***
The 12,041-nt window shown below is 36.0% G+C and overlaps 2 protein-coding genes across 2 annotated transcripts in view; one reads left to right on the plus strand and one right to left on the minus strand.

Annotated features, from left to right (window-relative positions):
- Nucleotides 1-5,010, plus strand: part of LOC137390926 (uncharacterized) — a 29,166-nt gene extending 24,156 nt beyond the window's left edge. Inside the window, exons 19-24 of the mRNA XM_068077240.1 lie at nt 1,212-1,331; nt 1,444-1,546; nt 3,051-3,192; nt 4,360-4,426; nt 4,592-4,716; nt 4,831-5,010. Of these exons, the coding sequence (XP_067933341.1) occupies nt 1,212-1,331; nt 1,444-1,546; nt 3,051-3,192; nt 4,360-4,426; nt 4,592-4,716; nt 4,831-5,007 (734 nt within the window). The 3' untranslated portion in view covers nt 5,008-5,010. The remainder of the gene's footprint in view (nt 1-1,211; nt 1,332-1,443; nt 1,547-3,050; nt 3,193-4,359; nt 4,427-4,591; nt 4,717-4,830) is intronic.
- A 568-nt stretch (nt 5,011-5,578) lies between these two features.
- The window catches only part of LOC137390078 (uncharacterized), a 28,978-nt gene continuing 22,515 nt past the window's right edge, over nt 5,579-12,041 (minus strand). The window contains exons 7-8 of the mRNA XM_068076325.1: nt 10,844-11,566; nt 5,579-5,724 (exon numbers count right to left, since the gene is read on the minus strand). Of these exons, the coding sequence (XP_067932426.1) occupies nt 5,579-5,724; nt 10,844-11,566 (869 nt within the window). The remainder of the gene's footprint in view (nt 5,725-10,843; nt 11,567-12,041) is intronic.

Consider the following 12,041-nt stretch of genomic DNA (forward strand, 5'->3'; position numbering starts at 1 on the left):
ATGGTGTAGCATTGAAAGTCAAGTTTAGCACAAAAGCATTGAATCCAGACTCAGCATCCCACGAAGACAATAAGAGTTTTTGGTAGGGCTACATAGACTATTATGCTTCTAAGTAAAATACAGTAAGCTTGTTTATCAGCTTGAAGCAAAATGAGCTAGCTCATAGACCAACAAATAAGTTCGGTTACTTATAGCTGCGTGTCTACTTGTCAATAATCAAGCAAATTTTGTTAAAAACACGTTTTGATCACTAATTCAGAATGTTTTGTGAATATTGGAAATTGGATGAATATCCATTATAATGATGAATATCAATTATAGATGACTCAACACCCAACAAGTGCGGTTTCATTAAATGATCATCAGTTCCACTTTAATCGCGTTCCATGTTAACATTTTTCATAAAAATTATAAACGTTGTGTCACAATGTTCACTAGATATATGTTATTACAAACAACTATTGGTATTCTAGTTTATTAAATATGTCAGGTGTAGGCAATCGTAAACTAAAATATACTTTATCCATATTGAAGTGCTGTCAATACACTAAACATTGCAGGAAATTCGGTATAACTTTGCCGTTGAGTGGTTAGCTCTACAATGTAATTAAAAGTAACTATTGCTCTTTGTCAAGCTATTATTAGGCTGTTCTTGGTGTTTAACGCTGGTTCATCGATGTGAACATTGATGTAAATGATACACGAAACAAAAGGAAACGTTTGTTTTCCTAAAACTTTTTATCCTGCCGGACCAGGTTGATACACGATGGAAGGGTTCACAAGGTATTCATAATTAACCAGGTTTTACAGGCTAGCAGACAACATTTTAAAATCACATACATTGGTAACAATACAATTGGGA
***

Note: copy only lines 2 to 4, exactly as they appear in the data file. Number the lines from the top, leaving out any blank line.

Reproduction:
Annotated features, from left to right (window-relative positions):
- Nucleotides 1-5,010, plus strand: part of LOC137390926 (uncharacterized) — a 29,166-nt gene extending 24,156 nt beyond the window's left edge. Inside the window, exons 19-24 of the mRNA XM_068077240.1 lie at nt 1,212-1,331; nt 1,444-1,546; nt 3,051-3,192; nt 4,360-4,426; nt 4,592-4,716; nt 4,831-5,010. Of these exons, the coding sequence (XP_067933341.1) occupies nt 1,212-1,331; nt 1,444-1,546; nt 3,051-3,192; nt 4,360-4,426; nt 4,592-4,716; nt 4,831-5,007 (734 nt within the window). The 3' untranslated portion in view covers nt 5,008-5,010. The remainder of the gene's footprint in view (nt 1-1,211; nt 1,332-1,443; nt 1,547-3,050; nt 3,193-4,359; nt 4,427-4,591; nt 4,717-4,830) is intronic.
- A 568-nt stretch (nt 5,011-5,578) lies between these two features.